More than 4.75 million households across the US are in forbearance due to the COVID-19 pandemic, according to research by software provider Black Knight.
The figure amounted to approximately 9% of all mortgages and just over $1 trillion in unpaid principal balances, the fintech company reported, with 93,000 added over the week to May 19.
However, the rate of increase was dropping, Black Knight said. In the first week of May, 325,000 households went into forbearance, while 1.4 million did so in the first week of April.
The slowdown suggested a required shift in focus from “forbearance pipeline growth to forbearance pipeline management”, the fintech company said.
Despite the high levels of forbearance, almost half of households that had requested delays to payments had managed to pay their mortgage in April, Black Knight’s McDash Flash Payment Tracker showed.
Approximately 1.4 million homeowners in forbearance who managed to make April payments were at risk of missing instalments in May, however. This could lead to a sharp increase in the delinquency rate for mortgages across the US, Black Knight said.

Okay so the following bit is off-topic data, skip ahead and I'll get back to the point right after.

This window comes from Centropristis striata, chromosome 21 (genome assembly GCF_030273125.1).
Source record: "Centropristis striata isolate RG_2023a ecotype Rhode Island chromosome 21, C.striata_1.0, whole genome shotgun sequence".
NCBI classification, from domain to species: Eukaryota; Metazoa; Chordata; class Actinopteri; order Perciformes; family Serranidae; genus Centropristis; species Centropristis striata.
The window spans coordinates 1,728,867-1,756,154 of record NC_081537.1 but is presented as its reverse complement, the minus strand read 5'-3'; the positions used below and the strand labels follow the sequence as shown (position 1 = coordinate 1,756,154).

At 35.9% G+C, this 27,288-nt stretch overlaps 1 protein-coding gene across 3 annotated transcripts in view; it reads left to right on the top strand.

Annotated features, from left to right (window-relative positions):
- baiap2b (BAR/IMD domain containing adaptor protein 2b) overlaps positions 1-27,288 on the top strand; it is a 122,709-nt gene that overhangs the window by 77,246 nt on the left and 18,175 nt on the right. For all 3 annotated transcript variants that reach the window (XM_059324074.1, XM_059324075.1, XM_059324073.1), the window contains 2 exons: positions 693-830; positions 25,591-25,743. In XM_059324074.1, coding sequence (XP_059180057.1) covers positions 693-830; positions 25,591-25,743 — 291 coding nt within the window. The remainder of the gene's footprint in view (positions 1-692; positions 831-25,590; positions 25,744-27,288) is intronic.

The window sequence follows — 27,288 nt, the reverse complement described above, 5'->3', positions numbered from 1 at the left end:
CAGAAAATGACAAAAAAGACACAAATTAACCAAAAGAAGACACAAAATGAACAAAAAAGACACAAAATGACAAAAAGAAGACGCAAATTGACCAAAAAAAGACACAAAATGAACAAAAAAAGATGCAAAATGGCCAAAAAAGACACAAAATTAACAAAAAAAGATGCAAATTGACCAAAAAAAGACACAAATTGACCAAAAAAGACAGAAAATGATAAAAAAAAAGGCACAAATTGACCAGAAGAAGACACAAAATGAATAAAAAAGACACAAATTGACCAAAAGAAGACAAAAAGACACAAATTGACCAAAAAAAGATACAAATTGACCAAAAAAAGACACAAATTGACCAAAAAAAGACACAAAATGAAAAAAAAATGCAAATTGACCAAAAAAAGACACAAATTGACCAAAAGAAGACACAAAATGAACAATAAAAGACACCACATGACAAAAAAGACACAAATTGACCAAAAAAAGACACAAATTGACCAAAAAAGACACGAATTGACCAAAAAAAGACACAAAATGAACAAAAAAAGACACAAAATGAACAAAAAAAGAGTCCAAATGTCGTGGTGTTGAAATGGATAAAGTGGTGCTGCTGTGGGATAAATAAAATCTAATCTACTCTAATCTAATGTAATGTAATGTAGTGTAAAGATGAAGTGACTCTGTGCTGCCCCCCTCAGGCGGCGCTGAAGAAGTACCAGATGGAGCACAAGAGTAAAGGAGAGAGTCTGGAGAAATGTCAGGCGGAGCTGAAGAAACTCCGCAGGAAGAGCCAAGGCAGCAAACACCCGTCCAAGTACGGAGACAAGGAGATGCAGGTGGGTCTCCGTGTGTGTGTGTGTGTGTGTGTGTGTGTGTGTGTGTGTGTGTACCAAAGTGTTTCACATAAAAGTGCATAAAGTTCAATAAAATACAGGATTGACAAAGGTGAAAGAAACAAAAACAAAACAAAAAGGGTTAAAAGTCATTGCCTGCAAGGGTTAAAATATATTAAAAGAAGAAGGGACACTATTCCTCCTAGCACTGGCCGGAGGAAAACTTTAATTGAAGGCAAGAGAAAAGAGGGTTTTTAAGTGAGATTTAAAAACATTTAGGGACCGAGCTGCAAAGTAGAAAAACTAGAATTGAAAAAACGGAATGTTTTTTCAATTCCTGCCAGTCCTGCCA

Since mid-March, banks have been introducing measures to help borrowers ride out the effects of the pandemic. These have included mortgage payment holidays and temporary suspensions of foreclosure activity.
In their first-quarter results, US banks have increased their loan loss provisions substantially in anticipation of difficult months ahead for borrowers of all kinds.
“While it appears – at least for the time being – that the surge of forbearance requests has begun to slow, for our servicing clients, it is the beginning of an entirely new challenge,” said Anthony Jabbour, CEO of Black Knight. “Shifting to the management of such a large pipeline of homeowners in forbearance plans is paramount.”
Mortgage groups including Freddie Mac and Fannie Mae have introduced forbearance arrangements that allow for payment reductions or suspensions for up to 12 months. In addition, some home loans have been granted the ability to delay forborne mortgage payments until the sale or refinancing of the home or the maturity of the loan.
The Federal Housing Finance Agency announced earlier this month that it would extend its existing moratorium on foreclosures and evictions until at least June 30.
Meanwhile, sales of existing homes dropped dramatically in April, according to the National Association of Realtors. Sales dropped 17.8% month-on-month, the biggest decline in almost a decade.
Housing starts fell by more than 30% in April compared to March, according to data from the US Census Bureau. It recorded 891,000 starts during last month, down from almost 1.3 million in March. The biggest declines were seen in the Northeast (42.6%) and the West (43.3%).
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